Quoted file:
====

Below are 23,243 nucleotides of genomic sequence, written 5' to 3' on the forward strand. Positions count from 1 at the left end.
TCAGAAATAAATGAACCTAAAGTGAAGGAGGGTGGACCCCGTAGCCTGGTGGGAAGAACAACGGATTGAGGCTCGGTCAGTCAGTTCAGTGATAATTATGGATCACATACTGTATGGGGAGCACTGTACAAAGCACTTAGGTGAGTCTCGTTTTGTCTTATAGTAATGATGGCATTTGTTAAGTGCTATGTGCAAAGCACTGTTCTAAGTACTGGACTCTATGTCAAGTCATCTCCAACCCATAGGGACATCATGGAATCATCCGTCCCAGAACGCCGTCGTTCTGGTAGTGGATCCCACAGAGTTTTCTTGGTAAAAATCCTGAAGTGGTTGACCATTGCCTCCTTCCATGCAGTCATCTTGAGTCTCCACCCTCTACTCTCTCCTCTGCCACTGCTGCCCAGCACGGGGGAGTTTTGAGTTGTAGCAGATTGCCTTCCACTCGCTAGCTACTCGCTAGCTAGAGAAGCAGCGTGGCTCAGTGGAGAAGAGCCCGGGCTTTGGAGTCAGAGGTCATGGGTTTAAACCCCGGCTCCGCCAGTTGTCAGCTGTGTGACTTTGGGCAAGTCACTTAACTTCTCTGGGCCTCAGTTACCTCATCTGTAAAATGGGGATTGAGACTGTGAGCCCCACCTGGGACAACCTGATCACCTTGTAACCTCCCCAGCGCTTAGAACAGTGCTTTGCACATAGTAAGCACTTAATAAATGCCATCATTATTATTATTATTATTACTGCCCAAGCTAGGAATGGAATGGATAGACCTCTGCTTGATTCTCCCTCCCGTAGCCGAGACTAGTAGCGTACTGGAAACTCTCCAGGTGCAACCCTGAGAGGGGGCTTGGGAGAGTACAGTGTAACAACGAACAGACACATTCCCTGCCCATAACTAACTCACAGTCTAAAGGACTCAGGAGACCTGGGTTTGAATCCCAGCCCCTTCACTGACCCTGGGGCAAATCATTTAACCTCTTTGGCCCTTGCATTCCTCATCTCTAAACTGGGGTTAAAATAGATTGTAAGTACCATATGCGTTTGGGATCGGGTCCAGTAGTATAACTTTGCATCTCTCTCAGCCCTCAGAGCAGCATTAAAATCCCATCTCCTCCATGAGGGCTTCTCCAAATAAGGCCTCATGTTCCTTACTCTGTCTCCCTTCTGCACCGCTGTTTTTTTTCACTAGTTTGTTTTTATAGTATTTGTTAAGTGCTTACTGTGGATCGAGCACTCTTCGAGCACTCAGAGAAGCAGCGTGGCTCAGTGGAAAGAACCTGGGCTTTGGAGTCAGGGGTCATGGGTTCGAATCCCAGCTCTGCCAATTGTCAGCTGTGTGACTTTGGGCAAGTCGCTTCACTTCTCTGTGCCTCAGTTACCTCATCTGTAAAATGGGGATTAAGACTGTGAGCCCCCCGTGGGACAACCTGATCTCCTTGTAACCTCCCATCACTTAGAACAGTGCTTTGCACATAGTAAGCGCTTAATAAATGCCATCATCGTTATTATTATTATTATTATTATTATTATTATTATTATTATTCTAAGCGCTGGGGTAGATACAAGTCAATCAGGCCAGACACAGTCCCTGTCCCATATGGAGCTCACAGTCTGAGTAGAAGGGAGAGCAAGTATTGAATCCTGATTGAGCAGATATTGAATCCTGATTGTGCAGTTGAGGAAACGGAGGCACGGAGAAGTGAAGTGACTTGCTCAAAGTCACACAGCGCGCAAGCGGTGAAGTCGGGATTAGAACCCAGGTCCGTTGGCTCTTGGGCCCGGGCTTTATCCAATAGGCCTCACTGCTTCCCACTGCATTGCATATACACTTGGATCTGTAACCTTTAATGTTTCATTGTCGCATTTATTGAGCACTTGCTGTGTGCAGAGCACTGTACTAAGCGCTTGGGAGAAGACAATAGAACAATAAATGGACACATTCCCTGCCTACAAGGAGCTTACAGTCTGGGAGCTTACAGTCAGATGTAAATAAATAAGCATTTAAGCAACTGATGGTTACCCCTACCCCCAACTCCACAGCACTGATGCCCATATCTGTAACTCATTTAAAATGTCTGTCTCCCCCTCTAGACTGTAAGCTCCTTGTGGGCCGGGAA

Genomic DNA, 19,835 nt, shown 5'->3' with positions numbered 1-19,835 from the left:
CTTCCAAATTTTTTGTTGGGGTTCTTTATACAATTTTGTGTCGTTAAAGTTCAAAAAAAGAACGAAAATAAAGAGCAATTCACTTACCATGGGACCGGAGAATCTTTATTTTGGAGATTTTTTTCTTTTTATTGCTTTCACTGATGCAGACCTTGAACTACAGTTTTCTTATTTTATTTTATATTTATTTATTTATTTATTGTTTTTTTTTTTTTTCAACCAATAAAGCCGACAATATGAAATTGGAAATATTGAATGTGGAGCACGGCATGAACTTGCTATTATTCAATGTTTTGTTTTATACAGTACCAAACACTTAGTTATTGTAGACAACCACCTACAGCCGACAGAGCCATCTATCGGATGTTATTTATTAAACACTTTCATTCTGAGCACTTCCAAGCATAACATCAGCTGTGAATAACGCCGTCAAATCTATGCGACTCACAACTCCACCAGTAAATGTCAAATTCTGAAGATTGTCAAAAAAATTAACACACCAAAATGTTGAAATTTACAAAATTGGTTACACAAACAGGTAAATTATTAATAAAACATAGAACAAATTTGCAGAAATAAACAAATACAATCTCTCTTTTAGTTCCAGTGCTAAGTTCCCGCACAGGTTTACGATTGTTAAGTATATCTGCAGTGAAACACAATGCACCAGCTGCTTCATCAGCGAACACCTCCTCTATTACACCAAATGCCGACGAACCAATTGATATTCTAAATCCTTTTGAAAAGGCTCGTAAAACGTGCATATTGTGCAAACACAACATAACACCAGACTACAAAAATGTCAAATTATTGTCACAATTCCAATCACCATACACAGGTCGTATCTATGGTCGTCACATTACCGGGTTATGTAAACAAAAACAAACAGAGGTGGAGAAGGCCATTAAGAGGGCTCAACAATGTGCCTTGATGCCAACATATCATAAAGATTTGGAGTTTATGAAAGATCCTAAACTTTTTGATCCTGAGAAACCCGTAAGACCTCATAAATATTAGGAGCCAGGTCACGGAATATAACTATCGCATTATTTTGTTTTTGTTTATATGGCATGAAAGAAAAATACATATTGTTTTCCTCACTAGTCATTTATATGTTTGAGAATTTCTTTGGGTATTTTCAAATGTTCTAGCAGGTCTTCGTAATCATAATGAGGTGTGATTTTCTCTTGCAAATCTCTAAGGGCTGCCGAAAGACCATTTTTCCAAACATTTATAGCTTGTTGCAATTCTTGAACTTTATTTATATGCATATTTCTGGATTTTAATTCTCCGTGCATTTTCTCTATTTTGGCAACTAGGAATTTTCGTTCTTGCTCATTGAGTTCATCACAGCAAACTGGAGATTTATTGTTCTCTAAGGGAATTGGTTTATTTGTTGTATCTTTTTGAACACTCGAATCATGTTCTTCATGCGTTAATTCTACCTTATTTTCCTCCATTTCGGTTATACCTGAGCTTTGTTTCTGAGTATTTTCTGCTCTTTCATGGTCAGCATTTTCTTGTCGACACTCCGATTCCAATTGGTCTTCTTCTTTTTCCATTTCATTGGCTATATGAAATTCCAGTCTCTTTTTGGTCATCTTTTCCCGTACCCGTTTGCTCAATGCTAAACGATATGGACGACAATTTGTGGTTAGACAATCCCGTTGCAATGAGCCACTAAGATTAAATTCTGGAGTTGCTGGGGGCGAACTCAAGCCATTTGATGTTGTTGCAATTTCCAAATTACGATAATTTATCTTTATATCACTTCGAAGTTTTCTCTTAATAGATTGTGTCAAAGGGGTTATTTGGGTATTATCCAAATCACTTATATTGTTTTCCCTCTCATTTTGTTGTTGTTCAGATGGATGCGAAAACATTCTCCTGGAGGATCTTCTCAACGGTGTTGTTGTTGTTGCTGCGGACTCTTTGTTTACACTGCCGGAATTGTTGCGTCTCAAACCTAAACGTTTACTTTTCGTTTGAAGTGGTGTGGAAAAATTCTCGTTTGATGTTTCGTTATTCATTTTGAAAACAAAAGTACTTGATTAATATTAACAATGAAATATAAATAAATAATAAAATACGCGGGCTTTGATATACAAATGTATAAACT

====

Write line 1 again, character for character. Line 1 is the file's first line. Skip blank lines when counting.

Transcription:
Below are 23,243 nucleotides of genomic sequence, written 5' to 3' on the forward strand. Positions count from 1 at the left end.